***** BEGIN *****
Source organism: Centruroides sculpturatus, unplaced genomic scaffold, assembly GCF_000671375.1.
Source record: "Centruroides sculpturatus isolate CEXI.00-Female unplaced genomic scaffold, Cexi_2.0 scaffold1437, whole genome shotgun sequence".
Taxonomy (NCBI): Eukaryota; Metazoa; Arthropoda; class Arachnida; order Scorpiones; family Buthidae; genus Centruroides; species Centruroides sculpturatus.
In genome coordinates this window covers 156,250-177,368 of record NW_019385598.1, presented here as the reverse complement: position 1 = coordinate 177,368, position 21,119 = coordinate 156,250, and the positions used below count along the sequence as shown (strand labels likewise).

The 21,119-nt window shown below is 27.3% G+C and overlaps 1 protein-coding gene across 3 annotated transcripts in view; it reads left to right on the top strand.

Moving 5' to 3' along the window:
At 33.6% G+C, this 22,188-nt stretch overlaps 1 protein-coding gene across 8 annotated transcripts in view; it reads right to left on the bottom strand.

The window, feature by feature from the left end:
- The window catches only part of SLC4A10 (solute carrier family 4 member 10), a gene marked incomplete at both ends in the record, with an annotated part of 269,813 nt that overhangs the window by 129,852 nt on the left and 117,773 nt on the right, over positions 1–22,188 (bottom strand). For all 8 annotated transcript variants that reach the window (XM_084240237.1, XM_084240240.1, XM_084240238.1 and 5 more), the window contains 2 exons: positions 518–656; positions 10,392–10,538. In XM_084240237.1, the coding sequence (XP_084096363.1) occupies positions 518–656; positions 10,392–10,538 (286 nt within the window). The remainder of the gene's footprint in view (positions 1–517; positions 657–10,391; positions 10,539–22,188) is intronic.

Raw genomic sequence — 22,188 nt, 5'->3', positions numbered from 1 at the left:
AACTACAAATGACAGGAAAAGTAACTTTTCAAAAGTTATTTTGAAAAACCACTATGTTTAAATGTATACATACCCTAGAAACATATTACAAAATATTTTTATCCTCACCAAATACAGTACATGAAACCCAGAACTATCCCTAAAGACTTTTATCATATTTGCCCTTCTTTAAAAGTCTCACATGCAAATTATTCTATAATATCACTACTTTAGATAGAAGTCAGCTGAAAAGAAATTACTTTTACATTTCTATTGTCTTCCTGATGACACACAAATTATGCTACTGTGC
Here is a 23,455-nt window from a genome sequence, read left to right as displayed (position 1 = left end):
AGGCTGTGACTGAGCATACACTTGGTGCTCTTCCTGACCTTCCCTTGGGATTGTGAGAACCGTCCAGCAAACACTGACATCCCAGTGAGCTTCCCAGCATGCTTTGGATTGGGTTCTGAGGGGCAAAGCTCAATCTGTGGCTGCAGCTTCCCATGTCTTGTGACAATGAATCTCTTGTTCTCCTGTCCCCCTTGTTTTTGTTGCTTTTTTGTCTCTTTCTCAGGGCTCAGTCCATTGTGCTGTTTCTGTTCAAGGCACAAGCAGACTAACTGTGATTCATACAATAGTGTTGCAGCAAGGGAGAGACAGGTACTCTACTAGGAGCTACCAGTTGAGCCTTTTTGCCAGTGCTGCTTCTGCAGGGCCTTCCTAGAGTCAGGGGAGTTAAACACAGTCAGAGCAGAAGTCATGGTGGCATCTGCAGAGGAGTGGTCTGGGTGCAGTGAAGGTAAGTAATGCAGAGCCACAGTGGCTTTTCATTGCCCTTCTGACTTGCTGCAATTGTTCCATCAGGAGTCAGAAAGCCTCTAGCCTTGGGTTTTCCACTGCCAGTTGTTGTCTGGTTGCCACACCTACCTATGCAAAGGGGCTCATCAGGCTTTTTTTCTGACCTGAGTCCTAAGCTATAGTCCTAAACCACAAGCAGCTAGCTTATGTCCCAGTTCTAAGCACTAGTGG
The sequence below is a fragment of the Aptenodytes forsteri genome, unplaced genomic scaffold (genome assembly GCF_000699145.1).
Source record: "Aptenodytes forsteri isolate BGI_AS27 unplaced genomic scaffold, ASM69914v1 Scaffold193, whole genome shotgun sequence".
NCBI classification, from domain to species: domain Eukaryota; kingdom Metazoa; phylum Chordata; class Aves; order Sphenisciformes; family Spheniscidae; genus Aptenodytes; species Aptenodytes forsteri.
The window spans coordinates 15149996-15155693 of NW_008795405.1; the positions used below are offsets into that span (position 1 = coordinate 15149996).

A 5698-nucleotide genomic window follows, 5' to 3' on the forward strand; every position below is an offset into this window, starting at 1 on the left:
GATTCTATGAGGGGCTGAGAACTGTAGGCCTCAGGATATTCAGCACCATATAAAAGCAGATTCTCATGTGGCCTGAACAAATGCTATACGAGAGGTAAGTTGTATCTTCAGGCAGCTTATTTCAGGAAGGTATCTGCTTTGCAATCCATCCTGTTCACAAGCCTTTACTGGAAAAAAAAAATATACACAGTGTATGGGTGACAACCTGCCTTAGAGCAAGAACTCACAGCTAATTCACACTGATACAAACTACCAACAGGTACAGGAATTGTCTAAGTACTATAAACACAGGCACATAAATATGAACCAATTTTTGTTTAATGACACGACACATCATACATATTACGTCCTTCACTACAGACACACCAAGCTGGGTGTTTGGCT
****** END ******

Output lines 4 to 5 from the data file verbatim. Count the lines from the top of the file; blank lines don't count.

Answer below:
In genome coordinates this window covers 156,250-177,368 of record NW_019385598.1, presented here as the reverse complement: position 1 = coordinate 177,368, position 21,119 = coordinate 156,250, and the positions used below count along the sequence as shown (strand labels likewise).

The 21,119-nt window shown below is 27.3% G+C and overlaps 1 protein-coding gene across 3 annotated transcripts in view; it reads left to right on the top strand.